Telefónica are poised to pounce on any mistakes by Leg 6 leaders PUMA and CAMPER as the top three power towards the Miami finish line in close formation, while behind them a second great battle develops.
At 1300 UTC on Wednesday PUMA Ocean Racing powered by BERG held a lead of three nautical miles (nm) over CAMPER with Emirates Team New Zealand with around 1,900 nm to go.
Overall leaders Team Telefónica were less than four nm further back in third and navigator Andrew Cape said the Spanish team were enjoying the trade wind sailing and “smoking along at 20 knots”.
“It’s lovely sailing here,” Cape said. “We’re right into the trades, we’ve got 18 knots of breeze and we’re all in sight of each other.”
Cape said the Telefónica crew would do everything they could to close down PUMA and CAMPER over the next 24 hours of fast straight line sailing before the weather scenario got more complicated.
“The last 1,000 miles are going to be tricky but that’s still a long way off,” he said. “We’re just trying to get back into second, overtake CAMPER. For now it’s a drag race and we’re just trying to go as fast as possible.
“We’re right in there with the leading pack and feeling good about our chances.”
The tussle between Abu Dhabi Ocean Racing and Franck Cammas’ Groupama sailing team was on a knife edge after the French team eased past Walker’s crew and establised a narrow advantage of less than one nm.
“The race is developing into two great battles,” Walker said today. PUMA, Telefónica and CAMPER at the head of the pack and ourselves neck and neck with Groupama.”
Walker said he was comfortable with Abu Dhabi’s positioning despite losing out when Groupama made gains by sailing hotter angles overnight.
“We are happy to have some (lateral) distance between the boats at this stage. Being further south will hurt in the short term but maybe it will be an advantage in a couple of days’ time.
“The weather ahead looks very mixed and there still remains every possibility that the fleet will park up in light wind between here and Miami. Until then we need to try to stay as close as we can to the lead pack and hope something opens up for us.”
Walker said the warm weather and lack of rain on this leg had made personal hygiene a challenge and with “11 very smelly men desperately in need of a shower”, a bottle of shampoo was being kept in easy reach on deck in the hope of a rain shower.
According to Walker the team’s arrival date in Miami was the crew’s main preoccupation along with the diminishing levels of fuel for the generator and food for the crew.
“Conversation on board is fixated largely on the ETA into Miami which is fluctuating by up to 48 hours, food rationing and whether we will run out of diesel or not,” he said.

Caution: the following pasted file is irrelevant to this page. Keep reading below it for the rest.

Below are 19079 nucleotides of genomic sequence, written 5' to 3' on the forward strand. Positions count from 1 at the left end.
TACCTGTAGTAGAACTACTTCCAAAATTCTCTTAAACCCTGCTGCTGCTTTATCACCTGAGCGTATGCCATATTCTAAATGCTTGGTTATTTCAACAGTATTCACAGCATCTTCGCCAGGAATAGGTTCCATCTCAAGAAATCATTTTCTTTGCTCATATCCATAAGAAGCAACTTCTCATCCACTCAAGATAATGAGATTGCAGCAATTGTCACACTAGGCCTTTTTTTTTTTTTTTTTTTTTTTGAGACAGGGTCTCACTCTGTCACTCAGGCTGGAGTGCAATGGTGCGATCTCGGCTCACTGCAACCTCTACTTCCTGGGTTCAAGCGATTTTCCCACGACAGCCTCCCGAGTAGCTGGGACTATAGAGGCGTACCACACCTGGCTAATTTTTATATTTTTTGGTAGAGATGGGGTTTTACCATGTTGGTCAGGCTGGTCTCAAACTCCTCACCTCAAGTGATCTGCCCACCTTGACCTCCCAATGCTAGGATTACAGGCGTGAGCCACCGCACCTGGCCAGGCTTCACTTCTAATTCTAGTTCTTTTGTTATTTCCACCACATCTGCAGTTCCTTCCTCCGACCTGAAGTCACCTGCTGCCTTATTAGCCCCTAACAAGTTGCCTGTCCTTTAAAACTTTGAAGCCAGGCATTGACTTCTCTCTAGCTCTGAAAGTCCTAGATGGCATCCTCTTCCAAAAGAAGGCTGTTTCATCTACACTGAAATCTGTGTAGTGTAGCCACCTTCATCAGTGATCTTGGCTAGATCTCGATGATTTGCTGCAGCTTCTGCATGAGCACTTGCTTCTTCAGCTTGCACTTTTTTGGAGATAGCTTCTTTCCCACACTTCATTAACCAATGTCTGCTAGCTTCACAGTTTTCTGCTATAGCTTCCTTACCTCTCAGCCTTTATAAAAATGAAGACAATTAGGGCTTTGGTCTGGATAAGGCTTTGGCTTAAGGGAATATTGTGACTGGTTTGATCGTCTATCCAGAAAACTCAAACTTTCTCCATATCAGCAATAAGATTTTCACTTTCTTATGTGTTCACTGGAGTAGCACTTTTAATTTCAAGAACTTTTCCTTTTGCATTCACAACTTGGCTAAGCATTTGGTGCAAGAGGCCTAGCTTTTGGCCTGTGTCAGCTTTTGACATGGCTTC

“I am confident we will be alright on all fronts but we are in ‘power save’ mode and the already sparse daily rations have been thinned down a bit more to create some food for Tuesday and Wednesday.”
Groupama skipper Franck Cammas said he was delighted to be back in touch with Abu Dhabi having made gains after a fast passage through the Doldrums.
“We got quite a lot of miles back (in the Doldrums) so we are happy,” he said. “We were 12 hours behind entering the Doldrums and we now are less that six hours behind.”
Cammas said he was eying up opportunities to make further gains on the leaders when the trade wind sailing came to an end in the next 48 hours.
“The wind should drop in two days time,” he said. “We are happy to have unstable systems ahead and a break in the trades, because where there are light winds, there will be options. If there is very unstable wind and we could get back on track.
Cammas said the Groupama crew remained “calm and focused” as they tried to fight their way back into contention.
“The atmosphere is good,” he said. There is no tension and we still hope to come back and do something good in this leg. Even though the fight is 100 miles apart, it’s still a fight.”
With his boat now undergoing repairs in the United States after having been shipped from New Zealand to Savannah due to damage on Leg 5 in the Southern Ocean, Team Sanya skipper Mike Sanderson said he was relieved to be making progress towards rejoining the race in time for the PortMiami In-Port Race.
“It’s been very odd — it doesn’t feel like I’m doing the Volvo Ocean Race at the moment,” Sanderson said. “It’s been much nicer since the boat arrived. I talk to the guys there at least a couple of times a day which is great, and much more refreshing. It feels like we’re back in the campaign.
“The sailors have been putting in a lot of effort in the gym and we’re just looking forward to getting back into the race.”